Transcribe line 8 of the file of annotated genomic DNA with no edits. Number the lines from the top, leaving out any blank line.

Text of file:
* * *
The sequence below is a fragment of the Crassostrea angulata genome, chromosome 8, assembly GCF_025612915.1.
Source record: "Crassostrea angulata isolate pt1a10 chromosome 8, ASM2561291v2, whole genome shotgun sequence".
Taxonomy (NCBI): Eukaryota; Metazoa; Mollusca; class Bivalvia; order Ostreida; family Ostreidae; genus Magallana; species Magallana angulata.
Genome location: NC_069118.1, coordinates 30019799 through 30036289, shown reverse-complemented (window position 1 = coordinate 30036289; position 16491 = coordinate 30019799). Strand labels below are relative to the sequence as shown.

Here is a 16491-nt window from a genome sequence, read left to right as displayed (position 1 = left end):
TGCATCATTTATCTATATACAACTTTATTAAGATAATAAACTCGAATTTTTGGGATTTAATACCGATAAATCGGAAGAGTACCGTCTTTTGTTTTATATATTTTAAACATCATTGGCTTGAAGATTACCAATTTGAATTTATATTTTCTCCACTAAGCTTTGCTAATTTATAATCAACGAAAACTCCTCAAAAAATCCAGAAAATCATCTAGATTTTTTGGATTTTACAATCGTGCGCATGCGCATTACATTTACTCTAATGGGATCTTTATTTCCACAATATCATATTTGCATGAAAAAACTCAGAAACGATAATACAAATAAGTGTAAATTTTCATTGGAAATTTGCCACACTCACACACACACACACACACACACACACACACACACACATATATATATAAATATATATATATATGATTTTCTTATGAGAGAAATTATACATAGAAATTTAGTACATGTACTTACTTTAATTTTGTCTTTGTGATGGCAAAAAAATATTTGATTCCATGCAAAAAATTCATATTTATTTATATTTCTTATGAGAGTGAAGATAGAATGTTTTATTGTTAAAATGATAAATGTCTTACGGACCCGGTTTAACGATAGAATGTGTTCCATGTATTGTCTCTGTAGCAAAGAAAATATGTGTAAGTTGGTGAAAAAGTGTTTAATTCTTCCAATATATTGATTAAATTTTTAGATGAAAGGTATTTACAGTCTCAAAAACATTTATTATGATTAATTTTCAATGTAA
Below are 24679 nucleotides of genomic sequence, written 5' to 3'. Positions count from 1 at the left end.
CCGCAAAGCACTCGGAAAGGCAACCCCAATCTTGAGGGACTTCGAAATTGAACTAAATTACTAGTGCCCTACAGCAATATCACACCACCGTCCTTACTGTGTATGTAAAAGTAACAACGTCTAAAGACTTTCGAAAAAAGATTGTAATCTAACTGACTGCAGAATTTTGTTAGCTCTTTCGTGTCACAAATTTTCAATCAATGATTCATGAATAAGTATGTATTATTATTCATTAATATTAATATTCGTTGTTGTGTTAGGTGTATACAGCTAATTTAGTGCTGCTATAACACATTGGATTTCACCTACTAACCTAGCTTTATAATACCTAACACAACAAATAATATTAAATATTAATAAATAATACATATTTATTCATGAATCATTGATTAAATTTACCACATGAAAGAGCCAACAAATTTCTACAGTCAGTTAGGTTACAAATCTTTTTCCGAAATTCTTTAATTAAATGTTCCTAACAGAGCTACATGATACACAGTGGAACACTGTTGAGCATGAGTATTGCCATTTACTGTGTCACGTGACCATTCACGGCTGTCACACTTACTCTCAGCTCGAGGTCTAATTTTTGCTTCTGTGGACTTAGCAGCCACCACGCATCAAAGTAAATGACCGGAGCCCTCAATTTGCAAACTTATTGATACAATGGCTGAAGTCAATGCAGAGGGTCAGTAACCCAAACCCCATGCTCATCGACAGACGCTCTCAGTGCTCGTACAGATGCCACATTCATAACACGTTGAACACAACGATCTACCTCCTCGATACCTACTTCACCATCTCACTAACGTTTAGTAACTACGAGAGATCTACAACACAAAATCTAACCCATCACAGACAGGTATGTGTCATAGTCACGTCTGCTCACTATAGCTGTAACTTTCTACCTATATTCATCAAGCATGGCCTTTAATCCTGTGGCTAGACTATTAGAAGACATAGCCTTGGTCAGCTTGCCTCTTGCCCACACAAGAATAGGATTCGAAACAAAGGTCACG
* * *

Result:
CCGCAAAGCACTCGGAAAGGCAACCCCAATCTTGAGGGACTTCGAAATTGAACTAAATTACTAGTGCCCTACAGCAATATCACACCACCGTCCTTACTGTGTATGTAAAAGTAACAACGTCTAAAGACTTTCGAAAAAAGATTGTAATCTAACTGACTGCAGAATTTTGTTAGCTCTTTCGTGTCACAAATTTTCAATCAATGATTCATGAATAAGTATGTATTATTATTCATTAATATTAATATTCGTTGTTGTGTTAGGTGTATACAGCTAATTTAGTGCTGCTATAACACATTGGATTTCACCTACTAACCTAGCTTTATAATACCTAACACAACAAATAATATTAAATATTAATAAATAATACATATTTATTCATGAATCATTGATTAAATTTACCACATGAAAGAGCCAACAAATTTCTACAGTCAGTTAGGTTACAAATCTTTTTCCGAAATTCTTTAATTAAATGTTCCTAACAGAGCTACATGATACACAGTGGAACACTGTTGAGCATGAGTATTGCCATTTACTGTGTCACGTGACCATTCACGGCTGTCACACTTACTCTCAGCTCGAGGTCTAATTTTTGCTTCTGTGGACTTAGCAGCCACCACGCATCAAAGTAAATGACCGGAGCCCTCAATTTGCAAACTTATTGATACAATGGCTGAAGTCAATGCAGAGGGTCAGTAACCCAAACCCCATGCTCATCGACAGACGCTCTCAGTGCTCGTACAGATGCCACATTCATAACACGTTGAACACAACGATCTACCTCCTCGATACCTACTTCACCATCTCACTAACGTTTAGTAACTACGAGAGATCTACAACACAAAATCTAACCCATCACAGACAGGTATGTGTCATAGTCACGTCTGCTCACTATAGCTGTAACTTTCTACCTATATTCATCAAGCATGGCCTTTAATCCTGTGGCTAGACTATTAGAAGACATAGCCTTGGTCAGCTTGCCTCTTGCCCACACAAGAATAGGATTCGAAACAAAGGTCACG